Lizard Habitat Monitoring
After the family goldfish passed, my kids talked me into buying a pet lizard. We settled on a Green Iguana named “Spike”. Spike was easy to care for, but did have some strict environmental needs for positive health such as a constantly high cage temperature, and a UV light lamp. Poor spike (RIP) got sick and passed away about 1 year after we adopted him – I fear it may have been due to a bit of neglect. We mended our broken hearts by accepting Molly (a Mali Uromastyx – aka “spiny tailed lizard”) into our family. I was determined to have her stay with us longer than Spike, so I decided to integrate some monitoring features into Watchdog for Molly.
The two main things I wanted to monitor in Molly’s habitat:
1. The temperature
2. Is she being fed daily
To do this, I decided to leverage my new skills with an Arduino. I stacked a Network shield on top and bought a nice molded case from Sparkfun to enclose the electronics. I attached an LM335 temperature sensor to the side of Molly’s cage by the heat lamp. I also attached a simple magnetic reed sensor to the cage lid. I already had an Ethernet port near Molly’s cage, so I just extended a wire from the outlet to the Arduino, and also gave it a 9V power supply from the UPS.
The logic of the module was quite simple. It just sits and waits for a connection on port 8888. Once connected, it sends information about the temperature and if the magnetic sensor has been tripped since the last time a connection was made. I was then able to integrate this into Watchdog. Every 5 mintues, I attempt to connect to the module over the house LAN. Watchdog then has the information it needs to take action, if necessary.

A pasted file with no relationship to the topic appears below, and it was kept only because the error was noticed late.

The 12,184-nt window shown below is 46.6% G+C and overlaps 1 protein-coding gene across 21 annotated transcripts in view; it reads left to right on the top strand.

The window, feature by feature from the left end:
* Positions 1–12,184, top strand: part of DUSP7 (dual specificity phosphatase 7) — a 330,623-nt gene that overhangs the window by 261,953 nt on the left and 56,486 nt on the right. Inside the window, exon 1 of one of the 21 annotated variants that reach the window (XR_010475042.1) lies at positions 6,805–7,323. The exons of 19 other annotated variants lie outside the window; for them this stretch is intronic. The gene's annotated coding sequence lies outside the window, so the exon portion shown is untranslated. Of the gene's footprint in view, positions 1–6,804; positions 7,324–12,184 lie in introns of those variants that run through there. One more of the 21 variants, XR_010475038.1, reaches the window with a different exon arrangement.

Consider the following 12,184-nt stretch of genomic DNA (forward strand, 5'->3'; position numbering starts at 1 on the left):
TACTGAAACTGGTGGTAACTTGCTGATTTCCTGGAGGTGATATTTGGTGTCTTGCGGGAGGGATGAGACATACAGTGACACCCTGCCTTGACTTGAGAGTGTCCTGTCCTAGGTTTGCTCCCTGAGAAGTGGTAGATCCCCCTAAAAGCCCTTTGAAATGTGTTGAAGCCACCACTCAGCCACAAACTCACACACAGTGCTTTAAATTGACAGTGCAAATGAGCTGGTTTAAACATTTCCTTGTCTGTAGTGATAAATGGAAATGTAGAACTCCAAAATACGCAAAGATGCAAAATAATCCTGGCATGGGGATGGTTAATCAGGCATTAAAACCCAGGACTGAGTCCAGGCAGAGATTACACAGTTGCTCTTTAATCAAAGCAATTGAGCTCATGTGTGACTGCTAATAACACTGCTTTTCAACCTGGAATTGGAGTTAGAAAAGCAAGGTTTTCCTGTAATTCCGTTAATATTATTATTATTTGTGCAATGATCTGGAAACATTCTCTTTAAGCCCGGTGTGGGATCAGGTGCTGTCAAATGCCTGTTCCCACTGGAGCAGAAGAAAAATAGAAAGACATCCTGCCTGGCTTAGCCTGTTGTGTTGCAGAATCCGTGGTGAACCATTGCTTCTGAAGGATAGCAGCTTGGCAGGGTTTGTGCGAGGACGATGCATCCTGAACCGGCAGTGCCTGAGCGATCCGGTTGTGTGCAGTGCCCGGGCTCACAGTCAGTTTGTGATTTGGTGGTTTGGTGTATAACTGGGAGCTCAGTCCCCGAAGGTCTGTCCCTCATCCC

If the temperature level ever drops below 83 degrees, Watchdog makes an audio broadcast throughout the house: ”Attention, the lizard habitat is too cold”.
Watchdog also checks if Molly has been fed daily. On weekdays, it checks 3 times between 8:10 and 8:20 (I also set it for later on the weekends so we can sleep in a bit) to see if the cage has been opened (you must open the cage to feed her). If it has not, Watchdog makes an audio broadcast throughout the house: ”Attention, please feed Molly”. It checks again at 10:30 and if Molly still has not been fed, Watchdog gets a bit snippy: ”Ok, seriously? Molly is starving! Stop what you’re doing and feed her now!”. It checks a third time at 10:45 and if she has still not been fed, it sends an SMS text message to my wife and I. Using this system, I’m happy to report that Molly has never gone without food. She’s been with us now for 2.5 years and still going strong.
Adding all this logic into Watchdog was starting to make it bloat a bit. So, I decided to create a new module called NetChecker. I use NetChecker to perform any kind of activity involving interfacing over the LAN via sockets, HTTP or other protocols. This helps off-load the workload from Watchdog and let’s me liberally add retry logic and other time-consuming features so it did not threaten to slow down Watchdog.